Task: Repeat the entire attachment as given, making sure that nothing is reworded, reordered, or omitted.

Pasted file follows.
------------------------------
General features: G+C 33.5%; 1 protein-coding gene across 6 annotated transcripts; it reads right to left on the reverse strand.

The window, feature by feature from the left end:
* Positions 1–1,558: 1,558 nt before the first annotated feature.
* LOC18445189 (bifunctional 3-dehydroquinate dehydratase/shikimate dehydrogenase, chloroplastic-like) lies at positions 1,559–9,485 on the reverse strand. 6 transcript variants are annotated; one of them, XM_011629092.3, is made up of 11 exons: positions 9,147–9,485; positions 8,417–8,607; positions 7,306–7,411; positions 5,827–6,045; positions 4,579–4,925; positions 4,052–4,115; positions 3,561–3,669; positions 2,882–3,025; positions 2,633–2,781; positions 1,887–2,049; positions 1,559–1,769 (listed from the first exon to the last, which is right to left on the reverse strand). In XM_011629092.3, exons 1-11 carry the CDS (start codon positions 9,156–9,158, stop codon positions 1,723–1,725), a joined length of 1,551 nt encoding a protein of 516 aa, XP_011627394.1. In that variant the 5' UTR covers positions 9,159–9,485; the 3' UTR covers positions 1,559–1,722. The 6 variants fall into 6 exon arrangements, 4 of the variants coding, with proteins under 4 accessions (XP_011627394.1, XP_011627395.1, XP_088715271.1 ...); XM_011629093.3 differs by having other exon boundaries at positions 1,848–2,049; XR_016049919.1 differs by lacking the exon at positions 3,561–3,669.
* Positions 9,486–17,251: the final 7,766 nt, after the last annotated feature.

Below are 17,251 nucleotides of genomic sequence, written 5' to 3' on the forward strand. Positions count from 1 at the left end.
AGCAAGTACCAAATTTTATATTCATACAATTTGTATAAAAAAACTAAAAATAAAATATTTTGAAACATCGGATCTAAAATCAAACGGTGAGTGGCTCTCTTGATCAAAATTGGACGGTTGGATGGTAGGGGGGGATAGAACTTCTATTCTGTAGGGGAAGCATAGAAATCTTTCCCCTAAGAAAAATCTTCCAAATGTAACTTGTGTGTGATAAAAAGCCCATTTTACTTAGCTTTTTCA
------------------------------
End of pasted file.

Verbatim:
General features: G+C 33.5%; 1 protein-coding gene across 6 annotated transcripts; it reads right to left on the reverse strand.

The window, feature by feature from the left end:
* Positions 1–1,558: 1,558 nt before the first annotated feature.
* LOC18445189 (bifunctional 3-dehydroquinate dehydratase/shikimate dehydrogenase, chloroplastic-like) lies at positions 1,559–9,485 on the reverse strand. 6 transcript variants are annotated; one of them, XM_011629092.3, is made up of 11 exons: positions 9,147–9,485; positions 8,417–8,607; positions 7,306–7,411; positions 5,827–6,045; positions 4,579–4,925; positions 4,052–4,115; positions 3,561–3,669; positions 2,882–3,025; positions 2,633–2,781; positions 1,887–2,049; positions 1,559–1,769 (listed from the first exon to the last, which is right to left on the reverse strand). In XM_011629092.3, exons 1-11 carry the CDS (start codon positions 9,156–9,158, stop codon positions 1,723–1,725), a joined length of 1,551 nt encoding a protein of 516 aa, XP_011627394.1. In that variant the 5' UTR covers positions 9,159–9,485; the 3' UTR covers positions 1,559–1,722. The 6 variants fall into 6 exon arrangements, 4 of the variants coding, with proteins under 4 accessions (XP_011627394.1, XP_011627395.1, XP_088715271.1 ...); XM_011629093.3 differs by having other exon boundaries at positions 1,848–2,049; XR_016049919.1 differs by lacking the exon at positions 3,561–3,669.
* Positions 9,486–17,251: the final 7,766 nt, after the last annotated feature.

Below are 17,251 nucleotides of genomic sequence, written 5' to 3' on the forward strand. Positions count from 1 at the left end.
AGCAAGTACCAAATTTTATATTCATACAATTTGTATAAAAAAACTAAAAATAAAATATTTTGAAACATCGGATCTAAAATCAAACGGTGAGTGGCTCTCTTGATCAAAATTGGACGGTTGGATGGTAGGGGGGGATAGAACTTCTATTCTGTAGGGGAAGCATAGAAATCTTTCCCCTAAGAAAAATCTTCCAAATGTAACTTGTGTGTGATAAAAAGCCCATTTTACTTAGCTTTTTCA